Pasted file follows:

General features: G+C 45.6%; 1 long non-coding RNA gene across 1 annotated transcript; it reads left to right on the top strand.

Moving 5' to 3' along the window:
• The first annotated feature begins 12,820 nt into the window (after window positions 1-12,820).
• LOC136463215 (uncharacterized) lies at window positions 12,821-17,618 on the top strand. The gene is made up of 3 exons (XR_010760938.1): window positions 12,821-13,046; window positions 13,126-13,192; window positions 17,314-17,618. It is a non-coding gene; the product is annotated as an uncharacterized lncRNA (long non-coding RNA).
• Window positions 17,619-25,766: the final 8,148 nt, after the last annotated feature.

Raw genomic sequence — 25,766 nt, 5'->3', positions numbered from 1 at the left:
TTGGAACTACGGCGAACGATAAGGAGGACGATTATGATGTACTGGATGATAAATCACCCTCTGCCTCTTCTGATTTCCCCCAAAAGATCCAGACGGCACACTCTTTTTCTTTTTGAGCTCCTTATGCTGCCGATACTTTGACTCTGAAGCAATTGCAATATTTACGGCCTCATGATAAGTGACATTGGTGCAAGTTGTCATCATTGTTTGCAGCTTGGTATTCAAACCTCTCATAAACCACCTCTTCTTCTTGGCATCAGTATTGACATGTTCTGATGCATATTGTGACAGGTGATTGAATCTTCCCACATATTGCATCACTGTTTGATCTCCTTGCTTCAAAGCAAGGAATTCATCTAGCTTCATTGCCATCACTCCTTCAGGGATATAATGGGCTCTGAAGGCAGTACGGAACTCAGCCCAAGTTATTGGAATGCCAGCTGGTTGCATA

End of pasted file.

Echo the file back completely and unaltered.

General features: G+C 45.6%; 1 long non-coding RNA gene across 1 annotated transcript; it reads left to right on the top strand.

Moving 5' to 3' along the window:
• The first annotated feature begins 12,820 nt into the window (after window positions 1-12,820).
• LOC136463215 (uncharacterized) lies at window positions 12,821-17,618 on the top strand. The gene is made up of 3 exons (XR_010760938.1): window positions 12,821-13,046; window positions 13,126-13,192; window positions 17,314-17,618. It is a non-coding gene; the product is annotated as an uncharacterized lncRNA (long non-coding RNA).
• Window positions 17,619-25,766: the final 8,148 nt, after the last annotated feature.

Raw genomic sequence — 25,766 nt, 5'->3', positions numbered from 1 at the left:
TTGGAACTACGGCGAACGATAAGGAGGACGATTATGATGTACTGGATGATAAATCACCCTCTGCCTCTTCTGATTTCCCCCAAAAGATCCAGACGGCACACTCTTTTTCTTTTTGAGCTCCTTATGCTGCCGATACTTTGACTCTGAAGCAATTGCAATATTTACGGCCTCATGATAAGTGACATTGGTGCAAGTTGTCATCATTGTTTGCAGCTTGGTATTCAAACCTCTCATAAACCACCTCTTCTTCTTGGCATCAGTATTGACATGTTCTGATGCATATTGTGACAGGTGATTGAATCTTCCCACATATTGCATCACTGTTTGATCTCCTTGCTTCAAAGCAAGGAATTCATCTAGCTTCATTGCCATCACTCCTTCAGGGATATAATGGGCTCTGAAGGCAGTACGGAACTCAGCCCAAGTTATTGGAATGCCAGCTGGTTGCATA